- “Symptoms” of Ti use: Cynical; seeks clarity, but seems very complex in the process; difficulty communicating thoughts to others; almost always inwardly absorbed in the analysis-du-jour; organize the principles rather than the actual, physical things; misunderstood; much better at creating the idea or plan than carrying it out; pots of complicated, incomplete ideas; possible scholarly and intellectual; not inclined to believe something simple because they’re told so; scientifically-minded; can be detached.
- Ne: “Creating” – “Thinking outside of the box” – “Generating future possibilities”
- “Symptoms” of Ne use: Zest for life driven by a desire for learning in order to create anew using knowledge as a base; tendency to begin discussing one topic, find connection with something else, and continue getting farther and farther off-topic; unusual but often impeccable sense of humor; relative ease in “getting” people and even “seeing through” them; ability to solve problems before you quite know how; breadth but not so much depth of understanding; many thoughts at once, not all of them seemingly complete; tough to focus on one thing at a time; multitasking; frequently moving from enterprise to enterprise, finding a new passion.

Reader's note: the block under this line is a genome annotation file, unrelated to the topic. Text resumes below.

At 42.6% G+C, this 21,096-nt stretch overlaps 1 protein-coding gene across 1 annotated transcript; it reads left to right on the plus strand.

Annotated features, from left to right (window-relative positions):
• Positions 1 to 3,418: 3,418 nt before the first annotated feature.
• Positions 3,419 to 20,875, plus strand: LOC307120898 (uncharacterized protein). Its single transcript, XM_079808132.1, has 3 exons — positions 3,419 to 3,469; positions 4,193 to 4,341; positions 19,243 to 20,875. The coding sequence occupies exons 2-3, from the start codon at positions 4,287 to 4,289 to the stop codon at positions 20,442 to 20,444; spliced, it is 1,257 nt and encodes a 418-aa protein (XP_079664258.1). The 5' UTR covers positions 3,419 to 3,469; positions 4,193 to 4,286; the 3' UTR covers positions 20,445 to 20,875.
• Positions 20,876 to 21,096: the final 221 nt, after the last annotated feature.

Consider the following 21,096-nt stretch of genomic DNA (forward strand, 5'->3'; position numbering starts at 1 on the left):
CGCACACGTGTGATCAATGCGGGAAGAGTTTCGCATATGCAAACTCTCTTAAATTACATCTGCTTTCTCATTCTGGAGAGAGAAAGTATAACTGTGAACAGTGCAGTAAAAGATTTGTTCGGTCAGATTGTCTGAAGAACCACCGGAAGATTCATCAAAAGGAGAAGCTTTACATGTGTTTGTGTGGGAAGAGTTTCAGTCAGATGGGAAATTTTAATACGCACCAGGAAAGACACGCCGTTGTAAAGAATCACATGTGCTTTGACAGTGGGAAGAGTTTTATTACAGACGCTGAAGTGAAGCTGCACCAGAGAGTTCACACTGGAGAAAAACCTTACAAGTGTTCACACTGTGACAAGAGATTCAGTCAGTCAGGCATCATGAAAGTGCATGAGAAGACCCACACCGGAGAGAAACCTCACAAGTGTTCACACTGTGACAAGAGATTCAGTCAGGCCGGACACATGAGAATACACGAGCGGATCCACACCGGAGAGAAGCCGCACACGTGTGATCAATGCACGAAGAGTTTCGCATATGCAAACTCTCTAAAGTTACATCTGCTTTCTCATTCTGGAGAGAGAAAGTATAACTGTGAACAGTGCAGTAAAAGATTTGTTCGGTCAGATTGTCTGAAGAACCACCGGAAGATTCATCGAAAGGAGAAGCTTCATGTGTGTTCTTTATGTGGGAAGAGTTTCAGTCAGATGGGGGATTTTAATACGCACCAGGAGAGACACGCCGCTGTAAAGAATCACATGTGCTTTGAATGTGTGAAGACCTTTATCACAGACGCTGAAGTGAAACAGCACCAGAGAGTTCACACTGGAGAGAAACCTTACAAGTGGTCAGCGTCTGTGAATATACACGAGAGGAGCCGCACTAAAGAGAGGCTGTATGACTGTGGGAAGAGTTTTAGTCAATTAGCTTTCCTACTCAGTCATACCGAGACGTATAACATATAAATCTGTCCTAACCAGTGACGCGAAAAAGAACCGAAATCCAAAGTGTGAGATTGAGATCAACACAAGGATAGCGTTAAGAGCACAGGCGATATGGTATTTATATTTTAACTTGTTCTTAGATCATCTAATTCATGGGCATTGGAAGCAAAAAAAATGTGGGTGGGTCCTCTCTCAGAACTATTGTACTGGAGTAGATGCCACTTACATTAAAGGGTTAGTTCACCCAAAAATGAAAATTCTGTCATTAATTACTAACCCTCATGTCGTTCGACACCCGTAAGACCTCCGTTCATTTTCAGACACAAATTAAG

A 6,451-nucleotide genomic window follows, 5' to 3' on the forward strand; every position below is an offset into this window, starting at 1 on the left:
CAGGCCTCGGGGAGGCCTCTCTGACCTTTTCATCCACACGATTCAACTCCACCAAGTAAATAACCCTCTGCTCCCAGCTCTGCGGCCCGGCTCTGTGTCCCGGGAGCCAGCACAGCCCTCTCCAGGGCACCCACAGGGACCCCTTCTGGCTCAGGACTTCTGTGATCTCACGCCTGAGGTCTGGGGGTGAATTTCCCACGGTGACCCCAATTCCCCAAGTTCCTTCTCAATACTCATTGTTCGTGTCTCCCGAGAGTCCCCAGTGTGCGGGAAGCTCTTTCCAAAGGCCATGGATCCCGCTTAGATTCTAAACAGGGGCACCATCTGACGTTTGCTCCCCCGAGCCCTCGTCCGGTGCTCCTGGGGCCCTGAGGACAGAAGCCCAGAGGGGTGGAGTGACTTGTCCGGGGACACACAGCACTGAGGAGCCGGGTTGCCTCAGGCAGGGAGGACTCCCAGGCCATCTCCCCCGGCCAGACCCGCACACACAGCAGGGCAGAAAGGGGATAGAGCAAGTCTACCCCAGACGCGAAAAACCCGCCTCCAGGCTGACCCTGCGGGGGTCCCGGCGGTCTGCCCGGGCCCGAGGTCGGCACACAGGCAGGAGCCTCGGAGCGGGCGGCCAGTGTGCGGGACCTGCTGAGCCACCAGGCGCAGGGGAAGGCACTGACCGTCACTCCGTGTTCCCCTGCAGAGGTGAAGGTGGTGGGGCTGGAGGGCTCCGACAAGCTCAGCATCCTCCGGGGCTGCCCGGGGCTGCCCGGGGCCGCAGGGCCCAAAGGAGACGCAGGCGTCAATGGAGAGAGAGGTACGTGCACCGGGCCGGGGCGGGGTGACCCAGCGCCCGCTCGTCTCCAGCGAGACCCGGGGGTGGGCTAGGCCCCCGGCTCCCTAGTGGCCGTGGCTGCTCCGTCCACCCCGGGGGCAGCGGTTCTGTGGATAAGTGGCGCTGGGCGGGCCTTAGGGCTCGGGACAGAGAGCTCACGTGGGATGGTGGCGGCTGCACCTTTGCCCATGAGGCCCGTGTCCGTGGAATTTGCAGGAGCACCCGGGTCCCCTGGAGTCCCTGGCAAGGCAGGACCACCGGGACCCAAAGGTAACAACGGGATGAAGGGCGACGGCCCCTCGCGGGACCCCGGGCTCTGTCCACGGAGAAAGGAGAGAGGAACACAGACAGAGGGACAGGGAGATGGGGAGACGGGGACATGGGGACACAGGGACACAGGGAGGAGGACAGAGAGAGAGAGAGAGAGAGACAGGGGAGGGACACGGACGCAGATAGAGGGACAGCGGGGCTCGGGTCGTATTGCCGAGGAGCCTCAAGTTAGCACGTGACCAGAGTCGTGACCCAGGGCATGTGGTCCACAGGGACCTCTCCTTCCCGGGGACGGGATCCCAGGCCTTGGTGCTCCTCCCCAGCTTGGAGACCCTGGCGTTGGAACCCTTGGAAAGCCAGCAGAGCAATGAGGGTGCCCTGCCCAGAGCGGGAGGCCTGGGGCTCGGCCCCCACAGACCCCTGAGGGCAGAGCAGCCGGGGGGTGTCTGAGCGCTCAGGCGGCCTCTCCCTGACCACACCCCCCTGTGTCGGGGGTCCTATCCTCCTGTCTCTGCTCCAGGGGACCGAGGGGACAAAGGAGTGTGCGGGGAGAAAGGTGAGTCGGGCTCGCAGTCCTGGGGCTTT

- Ni: “Understanding” – “Thinking about the box” – “Understanding existing contexts”
- “Symptoms” of Ni use: Tendency to act “beyond your years;” tendency to get stuck on a topic and not want to move on until it is fully explained/understood; curious in a more inward-searching, researching manner; remarkably perceptive and somehow “always right;” seen as an expert in area(s) of choice; humor may often be misunderstood or unappreciated; possessing what feel like many profound ideas but having difficulty expressing and articulating them all; most likely to search for the meaning of life and other such questions; criticize and point out problems without necessarily moving to fix it; focused thinking; understanding and processing often happens unconsciously; easy to focus and/or clear mind.

Children with each dominant function:
- Te: Te-dominant children are focused and put-together. They know their goals and make natural leaders. These children are detail-oriented and even critical of themselves from early on.